Celebration at Miri Carmel of the
5th Centenary of the birth of St Teresa of Jesus
1515 – 28th March – 2015
“I was born for You Lord, what do You want of me?” – St Teresa
The whole of the Carmelite family all over the world had been preparing for the celebration of the 5th Centenary of the birth of our Foundress St Teresa of Jesus or commonly known as St Teresa of Avila. She was born in Avila, Spain, on 28 March 1515. With the wise guidance of our Father General and his collaborators, we began in 2011. Each Carmelite community was encouraged to study all the four books written by our holy Mother St Teresa, with the sole aim of deepening our appreciation and knowledge of her works. Thus in 2011, we studied the “Way of Perfection”, in 2012, “Life”, in 2013, “Foundation” then in 2014 the “Interior Castle”. And this year, 2015, we studied her other works such as her letters.
Themed “I was born for You, Lord, what do You want of me?” this celebration of the 5th centenary of St Teresa’s birth, seeks to rediscover and appreciate the depth of her dependence on God and her total trust in Him, come what may. This theme was actually taken from one of her many poems, entitled “In the Hands of God” or more commonly known as “I was born for you.” Throughout the poem’s 12 stanzas St Teresa sings of her purpose in life like one in love, like one who lives on the will of another. The entire lyric is both a prayer and a poignant meditation on her complete surrender to God: Since God is all things to her, she will be all things for Him. Whether He gives dryness or consolation in the Saint’s prayer, whether He wills her to be at rest or to “die working,” whether He grants light or darkness, she is prepared to accept all from her “sweet Spouse.” Only one who knows why she’s been born can speak so, and mean it. Inspired by this poem, our Sr Sheila composed a song based on it, and it became the theme song of our celebration here.
Officially, the centenary year began on 15 October 2014, and continued through 15 October 2015. During this year our Carmelite Order moved from a more internal to a more public celebration of her life and teaching. Thus, we, the Carmelite Sisters and our OCDS (the secular Carmelite brothers and sisters) of Miri began our celebration with a Triduum. Rev Fr Jeffrey Athanasius, a Carmelite priest from Singapore came to give some talks on our holy Mother St Teresa. This enabled us to share her legacy with our brothers and sisters in Miri Diocese. During his talks, Fr Jeffrey emphasized that her legacy was not only for the Carmelite family but for the whole Church and that the life and works of St Teresa can only be best understood within and in relation to the Church.
On the first night, Fr Jeffery spoke on St Teresa and the Church. Perhaps one of the most outstanding virtues of St Teresa is her great love for the Church. Though she lived in a cloister, the missionary works of the Church was one of her main concerns. Thus, much of her prayers and sacrifices were dedicated to this cause. In order to ensure that her prayers were effective, she did her very best to live out the evangelical counsels and be the best friend of Jesus. Her exclamation at her death bed, “At last, I am happy to die as a daughter of the Church,” speaks volumes of her great love and sacrifices for the Church.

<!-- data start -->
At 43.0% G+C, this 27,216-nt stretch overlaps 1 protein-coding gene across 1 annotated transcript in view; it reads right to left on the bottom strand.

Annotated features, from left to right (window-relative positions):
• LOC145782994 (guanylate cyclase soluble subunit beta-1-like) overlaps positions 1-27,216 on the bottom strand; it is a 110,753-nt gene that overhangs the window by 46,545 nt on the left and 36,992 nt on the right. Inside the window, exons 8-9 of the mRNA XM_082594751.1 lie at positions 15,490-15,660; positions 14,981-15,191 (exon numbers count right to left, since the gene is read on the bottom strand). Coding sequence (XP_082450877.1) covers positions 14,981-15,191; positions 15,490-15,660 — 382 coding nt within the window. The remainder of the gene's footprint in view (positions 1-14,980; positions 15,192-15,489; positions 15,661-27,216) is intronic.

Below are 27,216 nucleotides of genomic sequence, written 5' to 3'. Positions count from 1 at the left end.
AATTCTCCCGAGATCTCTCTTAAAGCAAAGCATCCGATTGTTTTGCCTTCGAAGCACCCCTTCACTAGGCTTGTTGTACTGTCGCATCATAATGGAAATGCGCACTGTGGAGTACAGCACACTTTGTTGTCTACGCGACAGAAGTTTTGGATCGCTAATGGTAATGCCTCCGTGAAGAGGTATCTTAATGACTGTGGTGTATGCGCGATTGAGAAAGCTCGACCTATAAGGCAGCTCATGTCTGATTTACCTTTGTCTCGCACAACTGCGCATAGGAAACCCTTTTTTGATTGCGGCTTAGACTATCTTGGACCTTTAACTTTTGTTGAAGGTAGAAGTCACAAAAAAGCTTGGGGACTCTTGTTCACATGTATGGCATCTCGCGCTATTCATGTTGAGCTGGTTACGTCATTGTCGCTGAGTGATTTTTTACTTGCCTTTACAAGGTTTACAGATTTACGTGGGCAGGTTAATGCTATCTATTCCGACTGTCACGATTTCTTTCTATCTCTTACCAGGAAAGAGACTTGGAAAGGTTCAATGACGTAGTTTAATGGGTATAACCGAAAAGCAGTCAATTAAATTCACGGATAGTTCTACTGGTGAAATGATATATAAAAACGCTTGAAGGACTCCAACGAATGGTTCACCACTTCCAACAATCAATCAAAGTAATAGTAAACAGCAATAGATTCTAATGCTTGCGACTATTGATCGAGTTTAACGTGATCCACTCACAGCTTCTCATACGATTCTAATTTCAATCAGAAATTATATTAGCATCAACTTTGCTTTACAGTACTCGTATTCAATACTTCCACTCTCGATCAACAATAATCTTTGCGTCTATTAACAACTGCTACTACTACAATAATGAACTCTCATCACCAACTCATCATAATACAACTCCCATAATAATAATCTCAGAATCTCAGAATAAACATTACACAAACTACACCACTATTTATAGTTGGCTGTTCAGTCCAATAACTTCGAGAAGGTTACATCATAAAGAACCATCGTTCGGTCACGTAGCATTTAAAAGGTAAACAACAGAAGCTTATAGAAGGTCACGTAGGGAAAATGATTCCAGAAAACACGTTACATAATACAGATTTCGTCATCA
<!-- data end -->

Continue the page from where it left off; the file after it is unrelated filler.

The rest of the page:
On the second night, Fr Jeffery touched on St Teresa and the Scriptures. He highlighted the fact that during St Teresa’s time, the Bible was not readily available to everyone and was written in Latin, a language she did not know. Nevertheless, no obstacles would stop this saint from her thirst for the Word of God. The many sermons that she had heard and the many books that she had read provided her with the scriptural knowledge that nourished her spiritual life and which eventually found their way into her many writings.
On the final night of the Triduum, the audience was enlightened on St Teresa and the Mass. According to Fr Jeffery, she received most of her mystical graces in the Mass especially during Holy Communion. One of it was the grace of becoming the Foundress of the Reformed Carmel. Fr Jeffrey pointed out that St Teresa would make full use of the time of thanksgiving after communion to thank and converse with God because, according to her, God gave her great graces at that time. Thus the audience was challenged to do the same.
The long awaited 15 October finally arrived. In order to create an ambiance suitable to our celebration, a life-sized statue of St Teresa was placed near the entrance of our Chapel for the veneration of the faithful. The highlight of the event was a solemn Mass at 5.30 that evening which was presided over by our dear Bishop, Rt Rev Richard Ng and concelebrated by seven priests. During the Mass we were privileged to witness the Solemn Profession of Sr Marie Pauline of the Sacred Heart, who entered this monastery on 5 March 2011. At the end of the Mass the faithful and clergy were treated to a double-celebration dinner at our chapel’s compound.
For us, Carmelites, this celebration has been a fruitful one as the theme, “I was born for You Lord, what do You want of me?” has helped enkindle in our hearts a greater love for Our Holy Mother St Teresa and it has also challenged us to ask the same question, “I was born for You Lord, What do You want of me?” Although St Teresa lists many possibilities of what God may ask of her, St Teresa’s purpose in life is to do one thing, which in practice is many things: the will of God. Thus, as we remember our Foundress’s birth, we pray, above all else, for a rebirth or reinvigoration of her spirit and teaching among us who would call ourselves her sons and daughters.
Sr Mary Philomena , OCD
Carmelite Monastery of the Sacred Heart of Jesus